Back to the main bridge page


 

Here's a new bridge writeup and photo from David Childers.

 



On October 6th, David wrote:

Mornin' Red,

Thanks for keeping the maple bridge thread going. I finally tried it on my Washburn M3. This is a Korean import I've had to return twice with a collapsing top. Now the top seems to be stable but the tone stayed at the factory. With a standard adj. bridge, the tone is quiet, thin and weak. The chop is more of a rattle. After an hour or so of playing it improves but only a bit.

With the one piece maple bridge, I've got respectable volume, better bass response and a more solid sounding chop. Individual string clarity is much improved too.

I also like the fact that I can pick closer to the bridge and not get that really shrill sound, just a sharper, slightly louder tone.

Here's a pic. Mine is based loosely on the one Steve T. is selling. I cut the blank to thickness with a table saw (5/16") and sanded it on a stationary sander. I cut the basic shape on my bandsaw, then used a drill press with a 1/4" forstner bit to start the cut out in the center of the bridge, finishing with my scroll saw for the cut out and tighter curves.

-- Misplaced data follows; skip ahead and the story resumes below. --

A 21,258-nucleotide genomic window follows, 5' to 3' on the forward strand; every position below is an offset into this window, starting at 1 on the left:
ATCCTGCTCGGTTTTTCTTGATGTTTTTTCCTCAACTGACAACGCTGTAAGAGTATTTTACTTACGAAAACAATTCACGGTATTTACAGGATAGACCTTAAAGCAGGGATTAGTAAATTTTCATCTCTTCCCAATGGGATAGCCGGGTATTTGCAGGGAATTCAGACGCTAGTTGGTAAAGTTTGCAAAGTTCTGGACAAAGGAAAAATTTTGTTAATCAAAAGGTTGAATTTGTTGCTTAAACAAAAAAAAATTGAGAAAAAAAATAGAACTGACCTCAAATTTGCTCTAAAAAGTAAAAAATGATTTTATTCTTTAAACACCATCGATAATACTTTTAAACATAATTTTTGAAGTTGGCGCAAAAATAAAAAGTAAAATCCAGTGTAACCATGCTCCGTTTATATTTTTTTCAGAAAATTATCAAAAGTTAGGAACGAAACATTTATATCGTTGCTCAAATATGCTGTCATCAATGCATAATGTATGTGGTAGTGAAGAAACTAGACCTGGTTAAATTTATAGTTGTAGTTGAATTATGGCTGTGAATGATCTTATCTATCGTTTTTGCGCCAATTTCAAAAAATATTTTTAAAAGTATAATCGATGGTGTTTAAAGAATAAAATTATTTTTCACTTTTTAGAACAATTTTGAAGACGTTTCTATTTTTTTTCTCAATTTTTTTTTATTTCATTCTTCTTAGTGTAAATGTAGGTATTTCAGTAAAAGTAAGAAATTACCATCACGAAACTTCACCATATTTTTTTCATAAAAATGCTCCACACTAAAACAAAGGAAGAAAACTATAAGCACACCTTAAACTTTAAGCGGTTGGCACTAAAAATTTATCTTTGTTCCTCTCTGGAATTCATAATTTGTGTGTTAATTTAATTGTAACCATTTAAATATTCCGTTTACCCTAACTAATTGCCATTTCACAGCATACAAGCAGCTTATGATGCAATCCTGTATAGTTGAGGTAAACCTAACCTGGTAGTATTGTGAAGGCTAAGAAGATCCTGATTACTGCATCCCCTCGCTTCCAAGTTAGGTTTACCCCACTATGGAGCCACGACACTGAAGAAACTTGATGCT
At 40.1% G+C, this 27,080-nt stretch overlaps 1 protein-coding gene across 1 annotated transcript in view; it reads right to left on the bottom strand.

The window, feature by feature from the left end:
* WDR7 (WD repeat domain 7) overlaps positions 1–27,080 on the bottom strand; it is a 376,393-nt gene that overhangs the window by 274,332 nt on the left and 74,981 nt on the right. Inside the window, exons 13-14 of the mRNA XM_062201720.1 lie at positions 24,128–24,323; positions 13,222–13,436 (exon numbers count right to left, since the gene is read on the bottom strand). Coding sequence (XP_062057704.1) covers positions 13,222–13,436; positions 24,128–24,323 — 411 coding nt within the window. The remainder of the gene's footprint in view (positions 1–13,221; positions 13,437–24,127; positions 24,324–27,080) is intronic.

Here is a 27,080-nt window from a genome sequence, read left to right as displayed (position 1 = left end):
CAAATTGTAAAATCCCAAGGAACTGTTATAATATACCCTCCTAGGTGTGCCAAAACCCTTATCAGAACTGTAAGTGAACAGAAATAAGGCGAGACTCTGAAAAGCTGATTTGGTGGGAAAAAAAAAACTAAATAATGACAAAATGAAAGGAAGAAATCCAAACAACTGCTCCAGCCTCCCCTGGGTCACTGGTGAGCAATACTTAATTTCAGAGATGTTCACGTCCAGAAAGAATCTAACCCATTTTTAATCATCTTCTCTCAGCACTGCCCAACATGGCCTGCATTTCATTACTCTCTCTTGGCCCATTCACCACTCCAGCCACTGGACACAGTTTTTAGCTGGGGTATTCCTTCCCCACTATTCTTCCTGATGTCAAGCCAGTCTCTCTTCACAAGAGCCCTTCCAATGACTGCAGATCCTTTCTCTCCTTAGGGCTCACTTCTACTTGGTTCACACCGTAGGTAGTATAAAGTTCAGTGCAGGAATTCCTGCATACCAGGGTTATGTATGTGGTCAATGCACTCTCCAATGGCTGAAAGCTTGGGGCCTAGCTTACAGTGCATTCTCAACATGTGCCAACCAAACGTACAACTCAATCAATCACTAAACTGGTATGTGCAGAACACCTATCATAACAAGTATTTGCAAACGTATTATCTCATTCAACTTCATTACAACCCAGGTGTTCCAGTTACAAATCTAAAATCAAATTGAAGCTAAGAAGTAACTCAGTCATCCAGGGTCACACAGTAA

Then I marked the top on either side to taper down to 1/4" and used the sander again for that operation. I uses a small chisel and file to cut in the string compensations and my trusty (expensive) StewMac files to cut the string slots. I think I may borrow Mike S's idea and make a matching one from some scrap ebony I have. BTW, my maple is a slab cut.

Thanks again. David Childers

Here's that photo of David's bridge:

picture of bridge on a mandolin
 




 


 

Quick shortcuts:


Go back to the main bridge page

Go to Red's CD page

Go to Red's astronomy page

Go to Old English fonts and translations

Go to Red's electronics page

Go back to Red's Home Page




Go to The Murphy Method Home Page to check out our music instruction tapes!